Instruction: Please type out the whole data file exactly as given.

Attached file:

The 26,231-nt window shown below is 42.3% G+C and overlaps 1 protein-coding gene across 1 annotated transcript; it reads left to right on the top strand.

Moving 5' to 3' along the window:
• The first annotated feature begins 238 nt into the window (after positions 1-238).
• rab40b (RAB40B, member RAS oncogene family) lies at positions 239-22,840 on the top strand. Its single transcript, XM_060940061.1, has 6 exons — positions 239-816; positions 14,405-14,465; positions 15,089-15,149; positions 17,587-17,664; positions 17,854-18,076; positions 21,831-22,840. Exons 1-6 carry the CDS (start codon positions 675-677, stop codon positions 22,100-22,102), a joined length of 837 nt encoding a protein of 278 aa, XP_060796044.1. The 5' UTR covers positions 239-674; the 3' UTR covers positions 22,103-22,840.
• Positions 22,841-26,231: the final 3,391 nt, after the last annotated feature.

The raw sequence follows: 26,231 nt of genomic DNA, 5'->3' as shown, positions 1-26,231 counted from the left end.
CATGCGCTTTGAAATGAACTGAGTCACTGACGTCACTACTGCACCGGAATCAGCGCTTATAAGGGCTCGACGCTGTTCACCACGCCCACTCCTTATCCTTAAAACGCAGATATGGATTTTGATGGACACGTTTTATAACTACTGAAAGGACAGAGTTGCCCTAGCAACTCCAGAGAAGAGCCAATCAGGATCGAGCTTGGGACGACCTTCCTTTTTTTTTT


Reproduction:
The 26,231-nt window shown below is 42.3% G+C and overlaps 1 protein-coding gene across 1 annotated transcript; it reads left to right on the top strand.

Moving 5' to 3' along the window:
• The first annotated feature begins 238 nt into the window (after positions 1-238).
• rab40b (RAB40B, member RAS oncogene family) lies at positions 239-22,840 on the top strand. Its single transcript, XM_060940061.1, has 6 exons — positions 239-816; positions 14,405-14,465; positions 15,089-15,149; positions 17,587-17,664; positions 17,854-18,076; positions 21,831-22,840. Exons 1-6 carry the CDS (start codon positions 675-677, stop codon positions 22,100-22,102), a joined length of 837 nt encoding a protein of 278 aa, XP_060796044.1. The 5' UTR covers positions 239-674; the 3' UTR covers positions 22,103-22,840.
• Positions 22,841-26,231: the final 3,391 nt, after the last annotated feature.

The raw sequence follows: 26,231 nt of genomic DNA, 5'->3' as shown, positions 1-26,231 counted from the left end.
CATGCGCTTTGAAATGAACTGAGTCACTGACGTCACTACTGCACCGGAATCAGCGCTTATAAGGGCTCGACGCTGTTCACCACGCCCACTCCTTATCCTTAAAACGCAGATATGGATTTTGATGGACACGTTTTATAACTACTGAAAGGACAGAGTTGCCCTAGCAACTCCAGAGAAGAGCCAATCAGGATCGAGCTTGGGACGACCTTCCTTTTTTTTTT